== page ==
Tag Archives: political prisoners

Stand With Ross Ulbricht. Shun His Tormentors.

Prosecutor General Vyshinskiy (centre), readin...
Prosecutor General Vyshinskiy (centre), reading the indictment, in 1937 (Photo credit: Wikipedia)

On May 31, a panel of three judges on the US Court of Appeals for the 2nd Circuit upheld the conviction and sentence of American political prisoner Ross Ulbricht.

It’s been two years since I last devoted a column to Ulbricht’s plight, so a refresher seems in order:

After a show trial so obviously fixed in advance that Stalin’s pet prosecutor Andrey Vyshinsky would have blushed with embarrassment to participate in it, judge Katherine Forrest sentenced Ulbricht to life in prison without the possibility of parole for the crime of running a web site. Yes, really.

In theory, the issue was that the site, Silk Road, was used by buyers and sellers of illegal drugs. In fact, it was that someone calling himself “Dread Pirate Roberts” — whom the prosecution alleged was Ross Ulbricht — had created and operated an online marketplace in which business was conducted anonymously and beyond the reach of government regulators.

Forrest denied Ulbricht bail on the prosecution’s claim that he had conspired to commit murder — charges which were used to poison the jury pool and keep the defense from  reviewing the state’s evidence or vetting its witnesses until right before the trial began.

Forrest effectively forbade Ulbricht’s attorneys to present a defense.  The prosecution was allowed to present “evidence” while refusing to disclose how it gathered that evidence. The FBI’s technical claims were admitted; expert witnesses to dispute those claims were excluded. The defense was forbidden to suggest alternate theories of the identity of “Dread Pirate Roberts.” The prosecution withheld, until after the trial, the information that two of its own agents were on their way to prison for corrupt activities during, and bearing on, the investigation.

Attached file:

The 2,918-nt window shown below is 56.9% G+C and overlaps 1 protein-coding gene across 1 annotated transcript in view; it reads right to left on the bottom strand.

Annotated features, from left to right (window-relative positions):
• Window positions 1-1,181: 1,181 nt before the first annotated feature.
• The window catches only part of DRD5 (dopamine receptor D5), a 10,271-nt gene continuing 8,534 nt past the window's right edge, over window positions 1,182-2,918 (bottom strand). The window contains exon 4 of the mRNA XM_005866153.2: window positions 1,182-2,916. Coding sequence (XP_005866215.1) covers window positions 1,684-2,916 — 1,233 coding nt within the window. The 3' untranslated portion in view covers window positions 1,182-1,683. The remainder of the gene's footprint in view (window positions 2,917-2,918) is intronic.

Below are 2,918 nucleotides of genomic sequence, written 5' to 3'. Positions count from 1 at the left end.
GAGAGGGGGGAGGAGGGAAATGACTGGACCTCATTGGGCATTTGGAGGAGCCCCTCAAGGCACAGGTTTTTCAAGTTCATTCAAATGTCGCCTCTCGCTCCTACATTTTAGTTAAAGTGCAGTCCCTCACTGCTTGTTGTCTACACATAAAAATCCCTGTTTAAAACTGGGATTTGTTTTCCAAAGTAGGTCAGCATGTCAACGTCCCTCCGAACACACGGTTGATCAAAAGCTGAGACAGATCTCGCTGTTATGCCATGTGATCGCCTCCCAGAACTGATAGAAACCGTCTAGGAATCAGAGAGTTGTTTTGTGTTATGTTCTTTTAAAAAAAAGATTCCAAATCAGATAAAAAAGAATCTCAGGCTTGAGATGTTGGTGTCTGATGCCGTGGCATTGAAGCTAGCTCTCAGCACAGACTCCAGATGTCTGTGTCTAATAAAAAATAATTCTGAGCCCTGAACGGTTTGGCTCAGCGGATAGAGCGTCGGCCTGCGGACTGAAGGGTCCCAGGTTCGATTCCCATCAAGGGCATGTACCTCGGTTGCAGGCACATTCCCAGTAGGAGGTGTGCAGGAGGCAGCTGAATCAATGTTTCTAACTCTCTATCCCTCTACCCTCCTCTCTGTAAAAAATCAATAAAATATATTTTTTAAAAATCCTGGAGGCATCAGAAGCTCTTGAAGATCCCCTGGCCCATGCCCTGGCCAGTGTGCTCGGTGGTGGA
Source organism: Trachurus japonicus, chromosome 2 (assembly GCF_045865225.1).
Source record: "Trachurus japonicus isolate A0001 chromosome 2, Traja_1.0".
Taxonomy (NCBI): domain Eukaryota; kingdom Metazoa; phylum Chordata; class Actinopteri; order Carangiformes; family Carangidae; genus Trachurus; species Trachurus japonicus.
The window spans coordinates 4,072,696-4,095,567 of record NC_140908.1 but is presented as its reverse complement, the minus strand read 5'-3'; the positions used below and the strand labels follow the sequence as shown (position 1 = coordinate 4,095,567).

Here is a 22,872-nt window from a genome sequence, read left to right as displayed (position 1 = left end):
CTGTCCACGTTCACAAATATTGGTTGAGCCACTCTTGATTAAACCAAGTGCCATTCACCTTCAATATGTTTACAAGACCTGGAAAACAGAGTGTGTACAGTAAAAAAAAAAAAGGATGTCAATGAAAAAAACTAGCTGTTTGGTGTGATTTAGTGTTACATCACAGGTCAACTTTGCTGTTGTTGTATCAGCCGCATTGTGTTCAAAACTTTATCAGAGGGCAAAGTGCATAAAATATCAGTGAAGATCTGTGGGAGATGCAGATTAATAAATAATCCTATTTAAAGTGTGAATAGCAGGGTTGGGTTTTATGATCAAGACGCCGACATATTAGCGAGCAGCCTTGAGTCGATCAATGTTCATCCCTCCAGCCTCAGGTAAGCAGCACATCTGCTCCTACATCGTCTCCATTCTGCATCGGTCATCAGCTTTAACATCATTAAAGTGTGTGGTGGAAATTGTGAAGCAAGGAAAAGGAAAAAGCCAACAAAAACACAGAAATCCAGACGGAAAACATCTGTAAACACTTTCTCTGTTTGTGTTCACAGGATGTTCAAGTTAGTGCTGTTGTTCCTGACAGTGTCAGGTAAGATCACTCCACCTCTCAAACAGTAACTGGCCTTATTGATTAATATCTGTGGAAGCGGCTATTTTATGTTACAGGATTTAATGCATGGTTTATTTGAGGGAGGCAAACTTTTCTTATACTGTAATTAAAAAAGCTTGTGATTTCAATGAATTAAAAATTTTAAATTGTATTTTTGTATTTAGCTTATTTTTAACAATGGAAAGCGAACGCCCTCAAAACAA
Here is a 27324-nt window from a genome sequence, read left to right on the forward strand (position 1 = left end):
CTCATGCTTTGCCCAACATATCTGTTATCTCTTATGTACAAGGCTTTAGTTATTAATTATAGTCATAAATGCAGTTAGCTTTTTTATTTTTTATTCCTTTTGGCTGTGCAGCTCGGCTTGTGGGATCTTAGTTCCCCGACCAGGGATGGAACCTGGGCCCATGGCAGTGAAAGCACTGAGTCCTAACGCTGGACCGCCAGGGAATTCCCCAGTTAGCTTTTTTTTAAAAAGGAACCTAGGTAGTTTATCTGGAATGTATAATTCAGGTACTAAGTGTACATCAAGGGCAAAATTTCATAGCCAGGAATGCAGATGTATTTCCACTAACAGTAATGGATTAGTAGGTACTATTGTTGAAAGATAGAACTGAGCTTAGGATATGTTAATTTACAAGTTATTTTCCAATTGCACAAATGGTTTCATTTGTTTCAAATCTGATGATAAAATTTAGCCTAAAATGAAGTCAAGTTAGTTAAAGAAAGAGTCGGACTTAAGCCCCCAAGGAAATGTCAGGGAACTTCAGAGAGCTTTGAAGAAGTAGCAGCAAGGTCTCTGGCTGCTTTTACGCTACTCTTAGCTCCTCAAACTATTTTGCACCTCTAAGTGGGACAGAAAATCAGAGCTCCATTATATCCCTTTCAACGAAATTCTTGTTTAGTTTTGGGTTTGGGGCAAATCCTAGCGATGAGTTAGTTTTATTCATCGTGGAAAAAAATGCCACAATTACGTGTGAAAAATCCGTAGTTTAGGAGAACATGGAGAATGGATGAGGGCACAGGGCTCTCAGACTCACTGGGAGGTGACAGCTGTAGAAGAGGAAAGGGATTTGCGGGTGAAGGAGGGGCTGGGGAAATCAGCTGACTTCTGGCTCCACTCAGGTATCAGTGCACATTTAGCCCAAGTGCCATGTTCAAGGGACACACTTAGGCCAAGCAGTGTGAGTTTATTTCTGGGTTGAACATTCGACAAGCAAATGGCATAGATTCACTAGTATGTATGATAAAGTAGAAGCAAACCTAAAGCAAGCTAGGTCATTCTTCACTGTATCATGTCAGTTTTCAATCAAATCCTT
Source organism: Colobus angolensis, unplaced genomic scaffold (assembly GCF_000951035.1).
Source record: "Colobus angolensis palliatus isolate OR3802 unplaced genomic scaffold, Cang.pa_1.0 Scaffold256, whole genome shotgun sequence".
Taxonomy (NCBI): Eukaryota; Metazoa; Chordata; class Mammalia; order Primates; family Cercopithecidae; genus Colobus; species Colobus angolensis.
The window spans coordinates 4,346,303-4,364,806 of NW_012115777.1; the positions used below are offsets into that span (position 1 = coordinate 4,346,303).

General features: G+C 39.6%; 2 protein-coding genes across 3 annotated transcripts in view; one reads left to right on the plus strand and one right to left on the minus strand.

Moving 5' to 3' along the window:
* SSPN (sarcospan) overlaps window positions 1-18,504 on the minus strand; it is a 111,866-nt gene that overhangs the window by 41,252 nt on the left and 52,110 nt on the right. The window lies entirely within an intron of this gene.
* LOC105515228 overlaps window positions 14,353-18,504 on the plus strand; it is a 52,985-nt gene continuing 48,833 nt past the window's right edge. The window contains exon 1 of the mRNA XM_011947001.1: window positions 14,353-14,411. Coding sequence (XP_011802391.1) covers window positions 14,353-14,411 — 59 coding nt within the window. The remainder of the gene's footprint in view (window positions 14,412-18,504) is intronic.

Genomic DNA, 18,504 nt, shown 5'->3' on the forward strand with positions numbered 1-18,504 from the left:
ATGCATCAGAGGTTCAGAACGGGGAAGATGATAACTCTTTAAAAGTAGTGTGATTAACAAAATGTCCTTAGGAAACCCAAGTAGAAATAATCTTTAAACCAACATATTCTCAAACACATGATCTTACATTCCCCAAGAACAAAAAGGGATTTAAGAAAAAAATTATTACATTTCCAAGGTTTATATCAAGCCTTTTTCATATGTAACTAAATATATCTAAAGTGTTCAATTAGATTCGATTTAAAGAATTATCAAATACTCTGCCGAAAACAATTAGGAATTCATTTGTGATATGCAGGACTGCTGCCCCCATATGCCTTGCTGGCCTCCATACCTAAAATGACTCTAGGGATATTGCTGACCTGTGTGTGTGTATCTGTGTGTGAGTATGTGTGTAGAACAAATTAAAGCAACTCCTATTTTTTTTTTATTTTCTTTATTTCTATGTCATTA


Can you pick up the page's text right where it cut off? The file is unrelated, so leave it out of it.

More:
The polite language of procedural appeal in criminal cases is “reversible error” by the judge. But Katherine Forrest didn’t fumble around and screw things up. She intentionally fixed the trial at every opportunity, for the express purpose of seeing Ross Ulbricht convicted of, and giving him the maximum possible sentence for, “crimes” for which he deserved not a day in prison even if he had in fact done the things he was accused of.

In any sane universe, Ross Ulbricht would be a free man and Katherine Forrest would be removed from the bench, disbarred, and sued down to her last dime for damages.

Instead of correcting this massive injustice, federal appellate judges Jon O. Newman, Gerard E. Lynch, and Christopher F. Droney chose to ignore the plain facts, become Katherine Forrest’s co-conspirators, uphold her clearly criminal actions, and keep Ross Ulbricht caged.

Hopefully, the legal saga isn’t over and justice will eventually be served in higher courts or through presidential commutation of the unjust sentence.

Socially, these robed evil-doers deserve to be shunned by all good people. They shouldn’t be able to get tables at restaurants or drinks at bars. Their clergy of choice should withhold communion until they repent and make restitution. We probably can’t make their lives as miserable as they’ve made Ross Ulbricht’s. But we should try.

Thomas L. Knapp (Twitter: @thomaslknapp) is director and senior news analyst at the William Lloyd Garrison Center for Libertarian Advocacy Journalism (thegarrisoncenter.org). He lives and works in north central Florida.

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When in Rome: “Criminal Consequences” for Assange’s Tormentors?

English: Julian Assange, photo ("sunny co...
Julian Assange (Photo credit: Wikipedia)

“How sweet it is” and “screw the UN” seem to be the major media tag lines to the UN Working Group on Arbitrary Detention’s ruling in favor of political prisoner Julian Assange: The former from Assange himself, welcoming vindication of his claim that more than five years under house arrest and/or confined to Ecuador’s UK embassy do indeed constitute illegal detention, the latter from British foreign secretary Philip Hammond and the London Metropolitan Police, neither of which apparently intend to abide by the verdict.

Less ballyhoo and nearly no analysis accompany another of Assange’s statements. His legal team, he announced, is considering possible “criminal consequences” which might attach to the detention. Think he’s blowing smoke? Think again.

The Working Group’s rulings are not, per se, binding on any government. But the Rome Statute is — at least on its signatories, which include Sweden and the UK.